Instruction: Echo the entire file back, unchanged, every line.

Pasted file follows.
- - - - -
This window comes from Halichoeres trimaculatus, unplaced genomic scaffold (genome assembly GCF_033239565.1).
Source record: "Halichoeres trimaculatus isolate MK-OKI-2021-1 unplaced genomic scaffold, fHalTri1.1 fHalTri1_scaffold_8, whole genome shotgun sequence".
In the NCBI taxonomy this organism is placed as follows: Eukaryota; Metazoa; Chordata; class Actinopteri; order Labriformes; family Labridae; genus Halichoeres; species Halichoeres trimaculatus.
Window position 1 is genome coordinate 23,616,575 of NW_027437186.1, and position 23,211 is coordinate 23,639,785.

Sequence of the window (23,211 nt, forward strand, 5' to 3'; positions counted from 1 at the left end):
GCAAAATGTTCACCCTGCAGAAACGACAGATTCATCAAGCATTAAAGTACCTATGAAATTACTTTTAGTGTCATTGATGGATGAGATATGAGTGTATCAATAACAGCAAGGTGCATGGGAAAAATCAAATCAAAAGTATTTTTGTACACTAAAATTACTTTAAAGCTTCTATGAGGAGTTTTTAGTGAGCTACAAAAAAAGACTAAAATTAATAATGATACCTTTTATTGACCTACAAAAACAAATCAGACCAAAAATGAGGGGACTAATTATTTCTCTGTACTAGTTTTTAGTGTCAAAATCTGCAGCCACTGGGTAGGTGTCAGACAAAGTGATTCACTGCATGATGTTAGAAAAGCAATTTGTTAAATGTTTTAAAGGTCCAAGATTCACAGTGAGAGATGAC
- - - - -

This window comes from Halichoeres trimaculatus, unplaced genomic scaffold (genome assembly GCF_033239565.1).
Source record: "Halichoeres trimaculatus isolate MK-OKI-2021-1 unplaced genomic scaffold, fHalTri1.1 fHalTri1_scaffold_8, whole genome shotgun sequence".
In the NCBI taxonomy this organism is placed as follows: Eukaryota; Metazoa; Chordata; class Actinopteri; order Labriformes; family Labridae; genus Halichoeres; species Halichoeres trimaculatus.
Window position 1 is genome coordinate 23,616,575 of NW_027437186.1, and position 23,211 is coordinate 23,639,785.

Sequence of the window (23,211 nt, forward strand, 5' to 3'; positions counted from 1 at the left end):
GCAAAATGTTCACCCTGCAGAAACGACAGATTCATCAAGCATTAAAGTACCTATGAAATTACTTTTAGTGTCATTGATGGATGAGATATGAGTGTATCAATAACAGCAAGGTGCATGGGAAAAATCAAATCAAAAGTATTTTTGTACACTAAAATTACTTTAAAGCTTCTATGAGGAGTTTTTAGTGAGCTACAAAAAAAGACTAAAATTAATAATGATACCTTTTATTGACCTACAAAAACAAATCAGACCAAAAATGAGGGGACTAATTATTTCTCTGTACTAGTTTTTAGTGTCAAAATCTGCAGCCACTGGGTAGGTGTCAGACAAAGTGATTCACTGCATGATGTTAGAAAAGCAATTTGTTAAATGTTTTAAAGGTCCAAGATTCACAGTGAGAGATGAC